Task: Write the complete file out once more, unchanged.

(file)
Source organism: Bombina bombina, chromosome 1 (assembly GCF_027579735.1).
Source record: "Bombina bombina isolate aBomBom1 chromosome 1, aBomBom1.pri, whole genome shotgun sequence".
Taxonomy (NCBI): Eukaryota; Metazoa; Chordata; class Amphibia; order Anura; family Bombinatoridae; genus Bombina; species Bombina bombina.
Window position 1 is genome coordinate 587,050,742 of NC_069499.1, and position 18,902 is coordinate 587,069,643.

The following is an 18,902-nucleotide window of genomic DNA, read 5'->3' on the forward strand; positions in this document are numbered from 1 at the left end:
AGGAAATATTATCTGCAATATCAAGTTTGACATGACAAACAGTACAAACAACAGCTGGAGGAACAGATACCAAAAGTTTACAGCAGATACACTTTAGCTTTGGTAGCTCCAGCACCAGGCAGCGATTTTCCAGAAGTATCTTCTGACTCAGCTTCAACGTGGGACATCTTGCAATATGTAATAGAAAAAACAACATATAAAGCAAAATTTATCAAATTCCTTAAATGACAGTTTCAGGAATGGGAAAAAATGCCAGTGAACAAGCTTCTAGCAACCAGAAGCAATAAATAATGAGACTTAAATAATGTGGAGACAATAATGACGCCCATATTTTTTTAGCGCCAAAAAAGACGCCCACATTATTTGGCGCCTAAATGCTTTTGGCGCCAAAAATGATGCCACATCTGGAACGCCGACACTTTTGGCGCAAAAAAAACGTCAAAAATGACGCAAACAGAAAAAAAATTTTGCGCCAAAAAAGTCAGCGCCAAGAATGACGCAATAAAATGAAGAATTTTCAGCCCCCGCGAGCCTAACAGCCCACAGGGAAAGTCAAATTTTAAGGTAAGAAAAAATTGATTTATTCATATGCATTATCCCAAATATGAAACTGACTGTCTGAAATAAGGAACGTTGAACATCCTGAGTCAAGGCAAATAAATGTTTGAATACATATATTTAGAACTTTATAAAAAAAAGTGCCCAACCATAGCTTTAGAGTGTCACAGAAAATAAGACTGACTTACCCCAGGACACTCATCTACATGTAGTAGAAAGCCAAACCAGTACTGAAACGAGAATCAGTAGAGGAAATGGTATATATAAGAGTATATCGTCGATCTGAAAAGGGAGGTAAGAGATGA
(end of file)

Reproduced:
Source organism: Bombina bombina, chromosome 1 (assembly GCF_027579735.1).
Source record: "Bombina bombina isolate aBomBom1 chromosome 1, aBomBom1.pri, whole genome shotgun sequence".
Taxonomy (NCBI): Eukaryota; Metazoa; Chordata; class Amphibia; order Anura; family Bombinatoridae; genus Bombina; species Bombina bombina.
Window position 1 is genome coordinate 587,050,742 of NC_069499.1, and position 18,902 is coordinate 587,069,643.

The following is an 18,902-nucleotide window of genomic DNA, read 5'->3' on the forward strand; positions in this document are numbered from 1 at the left end:
AGGAAATATTATCTGCAATATCAAGTTTGACATGACAAACAGTACAAACAACAGCTGGAGGAACAGATACCAAAAGTTTACAGCAGATACACTTTAGCTTTGGTAGCTCCAGCACCAGGCAGCGATTTTCCAGAAGTATCTTCTGACTCAGCTTCAACGTGGGACATCTTGCAATATGTAATAGAAAAAACAACATATAAAGCAAAATTTATCAAATTCCTTAAATGACAGTTTCAGGAATGGGAAAAAATGCCAGTGAACAAGCTTCTAGCAACCAGAAGCAATAAATAATGAGACTTAAATAATGTGGAGACAATAATGACGCCCATATTTTTTTAGCGCCAAAAAAGACGCCCACATTATTTGGCGCCTAAATGCTTTTGGCGCCAAAAATGATGCCACATCTGGAACGCCGACACTTTTGGCGCAAAAAAAACGTCAAAAATGACGCAAACAGAAAAAAAATTTTGCGCCAAAAAAGTCAGCGCCAAGAATGACGCAATAAAATGAAGAATTTTCAGCCCCCGCGAGCCTAACAGCCCACAGGGAAAGTCAAATTTTAAGGTAAGAAAAAATTGATTTATTCATATGCATTATCCCAAATATGAAACTGACTGTCTGAAATAAGGAACGTTGAACATCCTGAGTCAAGGCAAATAAATGTTTGAATACATATATTTAGAACTTTATAAAAAAAAGTGCCCAACCATAGCTTTAGAGTGTCACAGAAAATAAGACTGACTTACCCCAGGACACTCATCTACATGTAGTAGAAAGCCAAACCAGTACTGAAACGAGAATCAGTAGAGGAAATGGTATATATAAGAGTATATCGTCGATCTGAAAAGGGAGGTAAGAGATGA